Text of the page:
The grieving family, healed.

 It was one of those laid-back Wednesday evenings. I was unwinding at home with a mug of hot soup, after a long day. Wednesdays tend to be quite busy for me, having live radio shows and therapy sessions all in one day. My phone lit up with a notification. It was an email from someone seeking my services as a family therapist.

In the heart of Nairobi, there lived a family whose laughter once echoed through the halls of a warm, loving home. But life, as it often does, took an unexpected turn. The father, the pillar of strength, passed away leaving behind his wife and their four young children. The void he left was deep and in just a matter of years, the family found themselves grappling with debt, addiction and overwhelming grief.

The email came from *Chris, the eldest of the children. He was desperately seeking help for their family and family therapy was their last resort. His mother, now old but resilient, had been shouldering the burden of keeping her family afloat. Chris was working and living abroad, and was trying best he could to play the role bequeathed to him as the first born son. Not an easy one, he said. He had siblings who were twins, a young man and woman. The young woman, a teenage girl when her father died, had struggled to process the loss of her father, her hero. She had moved away from home young and had turned to drugs and alcohol in an attempt to numb the pain. She had been in rehabilitation programs twice and had relapsed within weeks of discharge. Her twin brother was still living with his mother, and he too was struggling. He had over time accumulated debts as he gambled his days away. On several occasions, he had been caught stealing from close family members in an effort to keep up with his addiction to gambling. The youngest, a son, was lost in the shuffle. His grief had manifested in silence and isolation. Nothing and no one could seem to get through to him. He had shut down shortly after his father’s death and it broke his mother’s heart. The mother wasn’t doing too well either. She had hardly received any social support after the loss of her husband, whose relatives had swooped in and taken whatever they could get their hands on soon after his death. She had ended up moving upcountry and struggled to raise her children through the years.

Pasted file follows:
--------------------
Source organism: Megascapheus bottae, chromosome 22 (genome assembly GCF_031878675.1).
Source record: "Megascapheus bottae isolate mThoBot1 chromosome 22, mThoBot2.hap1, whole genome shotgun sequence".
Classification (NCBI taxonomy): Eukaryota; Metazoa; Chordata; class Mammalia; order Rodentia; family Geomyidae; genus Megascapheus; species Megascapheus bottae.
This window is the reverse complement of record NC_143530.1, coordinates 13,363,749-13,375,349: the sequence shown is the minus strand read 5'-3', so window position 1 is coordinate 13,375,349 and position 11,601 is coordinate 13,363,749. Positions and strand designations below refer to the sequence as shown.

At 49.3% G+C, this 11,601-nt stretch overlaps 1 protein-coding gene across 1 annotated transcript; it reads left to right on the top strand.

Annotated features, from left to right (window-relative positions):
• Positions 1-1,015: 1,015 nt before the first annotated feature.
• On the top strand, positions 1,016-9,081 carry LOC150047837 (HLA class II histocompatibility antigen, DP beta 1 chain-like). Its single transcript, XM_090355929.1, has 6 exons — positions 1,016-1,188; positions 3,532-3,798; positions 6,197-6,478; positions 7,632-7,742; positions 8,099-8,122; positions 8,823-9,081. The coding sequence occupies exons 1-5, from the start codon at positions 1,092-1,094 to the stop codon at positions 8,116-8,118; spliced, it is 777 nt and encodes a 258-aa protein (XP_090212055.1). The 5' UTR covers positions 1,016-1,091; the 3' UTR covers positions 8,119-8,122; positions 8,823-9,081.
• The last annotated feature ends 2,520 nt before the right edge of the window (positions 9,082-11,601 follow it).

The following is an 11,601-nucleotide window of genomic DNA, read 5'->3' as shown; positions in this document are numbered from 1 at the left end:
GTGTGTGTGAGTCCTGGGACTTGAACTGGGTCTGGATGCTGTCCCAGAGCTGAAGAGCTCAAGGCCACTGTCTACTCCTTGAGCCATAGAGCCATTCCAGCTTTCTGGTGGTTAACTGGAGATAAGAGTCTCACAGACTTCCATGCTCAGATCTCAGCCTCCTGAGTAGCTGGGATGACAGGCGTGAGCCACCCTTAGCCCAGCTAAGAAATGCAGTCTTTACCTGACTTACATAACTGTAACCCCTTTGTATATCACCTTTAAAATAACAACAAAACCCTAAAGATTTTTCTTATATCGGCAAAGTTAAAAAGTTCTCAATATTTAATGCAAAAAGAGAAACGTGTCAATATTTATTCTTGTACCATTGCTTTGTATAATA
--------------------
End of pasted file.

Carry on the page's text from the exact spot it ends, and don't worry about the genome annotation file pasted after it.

We agreed to have the therapy sessions virtually, to accommodate all the family members as they were in different locales. Technology is a wonderful thing, isn’t it? Chris had expressed concern that his siblings might not show up, but I hoped that they would. And show up, they did. That was a good start.

Our therapy sessions began with trepidation. They had all built walls around themselves over the years – thick and fortified walls. Grief tends to do this to some, you know! But as we delved into the heart of their pain one by one the walls finally began to crumble. It was time to allow them to speak about their father, their memories of him, his love for them and the dreams that he had concerning their lives. The sessions were emotional for every one of the family members, and they freely shed tears are they began to understand that grief was a journey they did not have to walk alone. Noting that they had processed the loss in different ways, I was keen on personalizing the approach we could use to help each of them.

With my training as a drug and substance abuse counsellor, I took time to explain that addiction was a beast that could be tamed, but it required a great deal of patience, empathy and support. The young lady struggling with substance abuse was receptive, and this was a good sign. We worked on strategies to cope and find solace in healthier habits and being able to support one another. The young man who had been gambling, at first distant and aloof, had now started to see the effects of his actions and was remorseful.

We tackled the issue of debt, which had for a long time been a tangible reminder of their desperation through the years, and needed practicality and proper planning to tackle. We laid out their finances and discussed setting goals and creating a budget that would allow them to manage their resources without the weight of impending dues. Chris was particularly keen on this. He was hoping to settle down and start a family of his own, and really needed an assurance that his family back at home would have a sense of sufficiency.

It was in addressing the family’s grief that the true healing began. We established ways to honour the memory of their father, which would allow them to express their sorrow and celebrate his life. Over the next couple of months, there was more laughter among them. The last born, once withdrawn, started opening up as they all found new strength in their shared experiences. Through the virtual family therapy sessions, the family learnt that healing was more of a process than a destination. They embraced the power of unity and strength in their vulnerability. They addressed their challenges with mental health and learnt healthy coping mechanisms. It was inspiring, witnessing them gain the courage to face each day with home. The mother was significantly less overwhelmed by thoughts of her children’s wellbeing and had a renewed confidence in her ability to lead her family forward.

I witnessed a beautiful transformation of a family once fractured by loss to one that was now fortified by love and understanding. Their journey was a testament of the resilience that we as human beings are capable of, and just how impactful therapy is.

In sharing this story, I hope that this will inspire others who may find themselves in similar situations. You are not alone. As a family therapist in Kenya, being able to serve clients within the country and beyond is a blessing. Witnessing families heal and thrive is my joy.

If you or someone you know is struggling, remember that help is just a call / click away.